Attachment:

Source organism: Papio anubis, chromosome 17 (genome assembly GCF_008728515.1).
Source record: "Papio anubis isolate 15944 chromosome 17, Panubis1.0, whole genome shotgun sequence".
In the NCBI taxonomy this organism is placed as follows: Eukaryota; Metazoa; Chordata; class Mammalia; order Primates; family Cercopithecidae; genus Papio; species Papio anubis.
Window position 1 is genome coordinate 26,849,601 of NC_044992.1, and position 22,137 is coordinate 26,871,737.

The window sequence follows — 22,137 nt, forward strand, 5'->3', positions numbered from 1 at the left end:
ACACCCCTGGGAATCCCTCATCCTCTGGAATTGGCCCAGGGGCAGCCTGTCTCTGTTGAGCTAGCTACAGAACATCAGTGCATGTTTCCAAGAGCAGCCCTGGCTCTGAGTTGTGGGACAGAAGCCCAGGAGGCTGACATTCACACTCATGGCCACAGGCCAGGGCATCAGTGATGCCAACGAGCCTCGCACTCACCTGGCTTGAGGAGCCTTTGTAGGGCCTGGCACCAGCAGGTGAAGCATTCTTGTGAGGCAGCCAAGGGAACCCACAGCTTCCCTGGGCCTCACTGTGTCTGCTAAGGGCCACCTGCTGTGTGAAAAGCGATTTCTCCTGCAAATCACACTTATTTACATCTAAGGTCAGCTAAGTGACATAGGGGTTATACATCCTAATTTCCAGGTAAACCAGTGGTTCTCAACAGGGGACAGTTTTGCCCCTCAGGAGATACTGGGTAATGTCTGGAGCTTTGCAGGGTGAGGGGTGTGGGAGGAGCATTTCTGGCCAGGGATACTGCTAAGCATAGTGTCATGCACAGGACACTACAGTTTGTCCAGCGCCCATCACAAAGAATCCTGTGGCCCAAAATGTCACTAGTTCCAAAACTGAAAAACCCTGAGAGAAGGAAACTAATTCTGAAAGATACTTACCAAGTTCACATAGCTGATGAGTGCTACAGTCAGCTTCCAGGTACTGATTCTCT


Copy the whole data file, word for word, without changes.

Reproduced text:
Source organism: Papio anubis, chromosome 17 (genome assembly GCF_008728515.1).
Source record: "Papio anubis isolate 15944 chromosome 17, Panubis1.0, whole genome shotgun sequence".
In the NCBI taxonomy this organism is placed as follows: Eukaryota; Metazoa; Chordata; class Mammalia; order Primates; family Cercopithecidae; genus Papio; species Papio anubis.
Window position 1 is genome coordinate 26,849,601 of NC_044992.1, and position 22,137 is coordinate 26,871,737.

The window sequence follows — 22,137 nt, forward strand, 5'->3', positions numbered from 1 at the left end:
ACACCCCTGGGAATCCCTCATCCTCTGGAATTGGCCCAGGGGCAGCCTGTCTCTGTTGAGCTAGCTACAGAACATCAGTGCATGTTTCCAAGAGCAGCCCTGGCTCTGAGTTGTGGGACAGAAGCCCAGGAGGCTGACATTCACACTCATGGCCACAGGCCAGGGCATCAGTGATGCCAACGAGCCTCGCACTCACCTGGCTTGAGGAGCCTTTGTAGGGCCTGGCACCAGCAGGTGAAGCATTCTTGTGAGGCAGCCAAGGGAACCCACAGCTTCCCTGGGCCTCACTGTGTCTGCTAAGGGCCACCTGCTGTGTGAAAAGCGATTTCTCCTGCAAATCACACTTATTTACATCTAAGGTCAGCTAAGTGACATAGGGGTTATACATCCTAATTTCCAGGTAAACCAGTGGTTCTCAACAGGGGACAGTTTTGCCCCTCAGGAGATACTGGGTAATGTCTGGAGCTTTGCAGGGTGAGGGGTGTGGGAGGAGCATTTCTGGCCAGGGATACTGCTAAGCATAGTGTCATGCACAGGACACTACAGTTTGTCCAGCGCCCATCACAAAGAATCCTGTGGCCCAAAATGTCACTAGTTCCAAAACTGAAAAACCCTGAGAGAAGGAAACTAATTCTGAAAGATACTTACCAAGTTCACATAGCTGATGAGTGCTACAGTCAGCTTCCAGGTACTGATTCTCT